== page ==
Wilmette Residents Urge Village to Purchase 100% Renewable Energy

Trustees approved Wilmette Power Purchasing Program’s plan of governance. Earliest residents could participate in the program is late August.

With Wilmette Power Purchasing Program’s plan of governance approved, residents are urging trustees to select an electricity vendor that provides 100 percent renewable energy community wide.

Residents will see savings on their electricity bill regardless of the percentage of renewable energy selected. Homeowners would pay $1 to $2 per month extra for electricity supply from 100 percent renewable sources when compared to the state minimum requirement of 7 percent, experts said.

“The reason Wilmette needs to adopt 100 percent renewable on a community-wide basis is because just like with second-hand smoke, if you adopt clean energy but your neighbors on either side do not, you are not going to get the benefit,” said Wilmette resident Joel Africk. “If you do not smoke but your neighbors on both sides do, you are going to get the second hand smoke. With clean energy, you may not be able to smell the difference the way you do with second hand smoke, but the difference is every bit as real.”

Africk, president and CEO of Respiratory Health Association of Metropolitan Chicago, says chronic obstructive pulmonary disease (COPD), a lung disease, is the third leading cause of death in U.S. today. In Illinois, some 399,000 people have been diagnosed with COPD, according to the 2010 Illinois Behavioral Risk Factor Surveillance Survey.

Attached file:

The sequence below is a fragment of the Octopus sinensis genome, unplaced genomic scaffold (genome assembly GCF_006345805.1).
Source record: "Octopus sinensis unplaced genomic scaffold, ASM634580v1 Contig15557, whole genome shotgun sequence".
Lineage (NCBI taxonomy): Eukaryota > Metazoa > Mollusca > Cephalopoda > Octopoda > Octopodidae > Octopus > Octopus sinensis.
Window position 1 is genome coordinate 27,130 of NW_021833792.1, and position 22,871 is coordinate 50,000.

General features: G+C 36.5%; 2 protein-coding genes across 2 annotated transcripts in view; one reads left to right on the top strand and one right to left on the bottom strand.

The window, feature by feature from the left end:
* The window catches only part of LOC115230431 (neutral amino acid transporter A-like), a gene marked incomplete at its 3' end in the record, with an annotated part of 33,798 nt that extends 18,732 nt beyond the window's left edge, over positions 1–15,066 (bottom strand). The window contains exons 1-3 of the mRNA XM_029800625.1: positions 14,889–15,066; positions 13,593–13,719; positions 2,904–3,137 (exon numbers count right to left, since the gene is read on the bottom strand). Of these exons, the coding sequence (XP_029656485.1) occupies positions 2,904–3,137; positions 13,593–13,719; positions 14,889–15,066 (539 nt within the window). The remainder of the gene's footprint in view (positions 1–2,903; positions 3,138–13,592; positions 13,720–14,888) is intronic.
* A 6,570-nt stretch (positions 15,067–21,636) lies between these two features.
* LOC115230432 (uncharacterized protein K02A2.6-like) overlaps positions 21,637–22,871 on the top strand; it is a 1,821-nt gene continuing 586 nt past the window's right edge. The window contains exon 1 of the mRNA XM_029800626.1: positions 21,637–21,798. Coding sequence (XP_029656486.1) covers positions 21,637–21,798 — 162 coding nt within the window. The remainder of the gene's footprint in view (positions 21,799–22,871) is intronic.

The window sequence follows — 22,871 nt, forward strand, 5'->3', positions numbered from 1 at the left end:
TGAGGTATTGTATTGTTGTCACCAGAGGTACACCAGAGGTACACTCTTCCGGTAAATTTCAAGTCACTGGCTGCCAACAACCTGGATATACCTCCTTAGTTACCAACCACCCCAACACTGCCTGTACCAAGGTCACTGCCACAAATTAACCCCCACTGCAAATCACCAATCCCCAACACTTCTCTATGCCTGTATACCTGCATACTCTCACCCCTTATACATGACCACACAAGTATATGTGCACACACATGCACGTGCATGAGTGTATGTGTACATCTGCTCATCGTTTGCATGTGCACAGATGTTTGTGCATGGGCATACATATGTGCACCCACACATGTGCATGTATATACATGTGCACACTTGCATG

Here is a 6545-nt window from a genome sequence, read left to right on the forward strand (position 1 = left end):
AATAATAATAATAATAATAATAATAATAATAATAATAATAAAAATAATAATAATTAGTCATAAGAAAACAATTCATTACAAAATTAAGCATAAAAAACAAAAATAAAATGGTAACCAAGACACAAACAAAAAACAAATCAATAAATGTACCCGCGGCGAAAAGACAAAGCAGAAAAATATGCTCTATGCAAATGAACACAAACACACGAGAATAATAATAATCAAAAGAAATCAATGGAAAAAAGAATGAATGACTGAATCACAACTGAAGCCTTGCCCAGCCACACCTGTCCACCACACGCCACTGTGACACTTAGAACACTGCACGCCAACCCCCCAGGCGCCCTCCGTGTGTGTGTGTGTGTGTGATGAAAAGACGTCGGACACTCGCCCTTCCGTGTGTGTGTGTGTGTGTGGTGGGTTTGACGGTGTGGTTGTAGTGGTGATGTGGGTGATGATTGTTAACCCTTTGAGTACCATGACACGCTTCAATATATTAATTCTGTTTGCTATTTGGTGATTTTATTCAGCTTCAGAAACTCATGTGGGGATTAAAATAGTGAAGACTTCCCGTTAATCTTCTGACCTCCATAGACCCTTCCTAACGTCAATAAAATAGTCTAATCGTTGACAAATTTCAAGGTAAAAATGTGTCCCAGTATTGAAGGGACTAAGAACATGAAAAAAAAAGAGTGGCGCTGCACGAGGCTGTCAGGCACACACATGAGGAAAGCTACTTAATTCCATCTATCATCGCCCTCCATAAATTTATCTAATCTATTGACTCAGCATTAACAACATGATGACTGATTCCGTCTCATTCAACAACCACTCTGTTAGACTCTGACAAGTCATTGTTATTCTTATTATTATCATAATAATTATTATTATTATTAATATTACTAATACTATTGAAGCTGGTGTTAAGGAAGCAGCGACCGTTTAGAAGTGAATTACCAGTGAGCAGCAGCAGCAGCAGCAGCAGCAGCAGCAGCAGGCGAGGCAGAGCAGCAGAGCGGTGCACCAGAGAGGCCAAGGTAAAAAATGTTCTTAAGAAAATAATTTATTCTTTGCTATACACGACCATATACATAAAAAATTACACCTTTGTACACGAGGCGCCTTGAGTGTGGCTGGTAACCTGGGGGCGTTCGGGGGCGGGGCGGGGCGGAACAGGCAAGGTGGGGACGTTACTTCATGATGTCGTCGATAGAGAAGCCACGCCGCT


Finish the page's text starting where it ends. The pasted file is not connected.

“Admissions to emergency rooms go up because there’s a connection between the quality of our energy and our air pollution and their health,” he said.


Karen Glennemeier, a member of Wilmette’s Environmental and Energy Commission, says that as a private citizen she is glad the village is considering renewable energy. She cited a national clean energy survey that showed, “more than 70 percent of voters are in favor of the Environmental Protection Agency’s updated standard to mercury smog, carbon dioxide, and standards on emissions.”  

“Again we don’t have a Wilmette survey, but we have every reason to believe that Wilmette would be similar if not even more strongly supportive [of clean energy],” she said.  

Go Green Wilmette, a local nonprofit that supports creating a sustainable environment, recently wrote on Patch, “”  

Other communities choosing 100 percent renewable energy include Lake Forest, Arlington Heights, Buffalo Grove, Long Grove, Palatiene, Vernon Hills, Wheeling and Lincolnshire, according to Illinois Community Choice Aggregation Network, a consulting company that’s helping the village through the electrical aggregation process. 

Renewable energy credits, a solution to cleaner environment

If the village selects electricity from 100 percent renewable sources, it does not mean the electricity itself is coming directly from wind turbines or solar panels. There is no way to store energy so most vendors purchase renewable energy credits, or RECs, that acknowledges the electricity provided to consumers was at one time generated from renewable sources.